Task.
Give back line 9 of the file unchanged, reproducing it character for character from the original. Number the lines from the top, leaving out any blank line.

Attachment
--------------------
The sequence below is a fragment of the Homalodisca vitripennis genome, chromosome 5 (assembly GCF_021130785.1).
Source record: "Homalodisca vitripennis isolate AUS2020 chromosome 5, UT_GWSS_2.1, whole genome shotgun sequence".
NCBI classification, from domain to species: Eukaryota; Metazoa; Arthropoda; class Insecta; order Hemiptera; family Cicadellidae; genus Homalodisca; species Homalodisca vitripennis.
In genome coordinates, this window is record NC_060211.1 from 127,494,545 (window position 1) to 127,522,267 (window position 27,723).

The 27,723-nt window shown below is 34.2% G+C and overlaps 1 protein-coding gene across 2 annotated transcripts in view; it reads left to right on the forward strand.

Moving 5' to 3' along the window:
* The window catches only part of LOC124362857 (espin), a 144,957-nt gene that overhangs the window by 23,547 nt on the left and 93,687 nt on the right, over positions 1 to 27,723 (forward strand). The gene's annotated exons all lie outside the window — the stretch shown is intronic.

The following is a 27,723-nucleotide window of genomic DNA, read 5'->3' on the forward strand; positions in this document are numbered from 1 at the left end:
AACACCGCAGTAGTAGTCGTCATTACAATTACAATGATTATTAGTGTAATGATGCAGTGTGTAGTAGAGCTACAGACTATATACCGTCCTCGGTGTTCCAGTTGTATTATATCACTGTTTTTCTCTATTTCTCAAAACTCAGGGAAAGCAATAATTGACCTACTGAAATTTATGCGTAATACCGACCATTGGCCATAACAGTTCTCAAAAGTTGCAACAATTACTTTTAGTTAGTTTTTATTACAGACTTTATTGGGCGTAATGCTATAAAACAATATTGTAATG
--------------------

AACACCGCAGTAGTAGTCGTCATTACAATTACAATGATTATTAGTGTAATGATGCAGTGTGTAGTAGAGCTACAGACTATATACCGTCCTCGGTGTTCCAGTTGTATTATATCACTGTTTTTCTCTATTTCTCAAAACTCAGGGAAAGCAATAATTGACCTACTGAAATTTATGCGTAATACCGACCATTGGCCATAACAGTTCTCAAAAGTTGCAACAATTACTTTTAGTTAGTTTTTATTACAGACTTTATTGGGCGTAATGCTATAAAACAATATTGTAATG